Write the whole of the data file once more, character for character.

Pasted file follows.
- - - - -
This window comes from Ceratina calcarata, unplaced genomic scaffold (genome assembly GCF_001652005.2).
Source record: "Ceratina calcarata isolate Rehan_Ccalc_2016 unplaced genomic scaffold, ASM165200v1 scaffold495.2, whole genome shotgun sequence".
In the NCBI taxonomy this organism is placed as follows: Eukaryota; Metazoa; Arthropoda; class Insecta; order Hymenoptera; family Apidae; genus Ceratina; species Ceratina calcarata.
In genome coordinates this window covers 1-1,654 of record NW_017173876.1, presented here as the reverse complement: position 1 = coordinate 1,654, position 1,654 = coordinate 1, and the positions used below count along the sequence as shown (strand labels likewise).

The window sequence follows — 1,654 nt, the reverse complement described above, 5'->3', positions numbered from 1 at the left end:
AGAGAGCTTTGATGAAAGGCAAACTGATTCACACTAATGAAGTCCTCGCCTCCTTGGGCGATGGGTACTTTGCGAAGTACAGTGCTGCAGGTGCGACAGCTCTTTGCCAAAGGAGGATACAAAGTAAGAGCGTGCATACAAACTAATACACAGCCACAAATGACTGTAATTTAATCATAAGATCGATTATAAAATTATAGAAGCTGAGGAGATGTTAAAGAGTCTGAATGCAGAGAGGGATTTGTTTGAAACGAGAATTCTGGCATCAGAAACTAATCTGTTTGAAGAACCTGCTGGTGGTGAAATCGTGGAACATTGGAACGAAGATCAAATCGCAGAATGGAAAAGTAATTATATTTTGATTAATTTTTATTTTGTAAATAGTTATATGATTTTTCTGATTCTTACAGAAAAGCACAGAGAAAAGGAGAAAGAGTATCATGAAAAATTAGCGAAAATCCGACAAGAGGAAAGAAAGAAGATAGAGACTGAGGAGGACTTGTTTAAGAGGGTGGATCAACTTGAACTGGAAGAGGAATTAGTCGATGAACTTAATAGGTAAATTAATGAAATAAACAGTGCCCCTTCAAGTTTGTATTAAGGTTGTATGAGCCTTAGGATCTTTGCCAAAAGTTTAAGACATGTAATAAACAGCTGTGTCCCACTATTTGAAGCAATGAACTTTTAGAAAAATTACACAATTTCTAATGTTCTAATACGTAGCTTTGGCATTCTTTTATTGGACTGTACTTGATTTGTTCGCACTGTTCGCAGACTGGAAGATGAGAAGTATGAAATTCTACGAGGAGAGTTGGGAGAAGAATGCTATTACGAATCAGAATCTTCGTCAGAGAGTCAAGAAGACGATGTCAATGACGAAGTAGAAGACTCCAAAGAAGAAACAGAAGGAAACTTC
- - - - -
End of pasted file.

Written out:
This window comes from Ceratina calcarata, unplaced genomic scaffold (genome assembly GCF_001652005.2).
Source record: "Ceratina calcarata isolate Rehan_Ccalc_2016 unplaced genomic scaffold, ASM165200v1 scaffold495.2, whole genome shotgun sequence".
In the NCBI taxonomy this organism is placed as follows: Eukaryota; Metazoa; Arthropoda; class Insecta; order Hymenoptera; family Apidae; genus Ceratina; species Ceratina calcarata.
In genome coordinates this window covers 1-1,654 of record NW_017173876.1, presented here as the reverse complement: position 1 = coordinate 1,654, position 1,654 = coordinate 1, and the positions used below count along the sequence as shown (strand labels likewise).

The window sequence follows — 1,654 nt, the reverse complement described above, 5'->3', positions numbered from 1 at the left end:
AGAGAGCTTTGATGAAAGGCAAACTGATTCACACTAATGAAGTCCTCGCCTCCTTGGGCGATGGGTACTTTGCGAAGTACAGTGCTGCAGGTGCGACAGCTCTTTGCCAAAGGAGGATACAAAGTAAGAGCGTGCATACAAACTAATACACAGCCACAAATGACTGTAATTTAATCATAAGATCGATTATAAAATTATAGAAGCTGAGGAGATGTTAAAGAGTCTGAATGCAGAGAGGGATTTGTTTGAAACGAGAATTCTGGCATCAGAAACTAATCTGTTTGAAGAACCTGCTGGTGGTGAAATCGTGGAACATTGGAACGAAGATCAAATCGCAGAATGGAAAAGTAATTATATTTTGATTAATTTTTATTTTGTAAATAGTTATATGATTTTTCTGATTCTTACAGAAAAGCACAGAGAAAAGGAGAAAGAGTATCATGAAAAATTAGCGAAAATCCGACAAGAGGAAAGAAAGAAGATAGAGACTGAGGAGGACTTGTTTAAGAGGGTGGATCAACTTGAACTGGAAGAGGAATTAGTCGATGAACTTAATAGGTAAATTAATGAAATAAACAGTGCCCCTTCAAGTTTGTATTAAGGTTGTATGAGCCTTAGGATCTTTGCCAAAAGTTTAAGACATGTAATAAACAGCTGTGTCCCACTATTTGAAGCAATGAACTTTTAGAAAAATTACACAATTTCTAATGTTCTAATACGTAGCTTTGGCATTCTTTTATTGGACTGTACTTGATTTGTTCGCACTGTTCGCAGACTGGAAGATGAGAAGTATGAAATTCTACGAGGAGAGTTGGGAGAAGAATGCTATTACGAATCAGAATCTTCGTCAGAGAGTCAAGAAGACGATGTCAATGACGAAGTAGAAGACTCCAAAGAAGAAACAGAAGGAAACTTC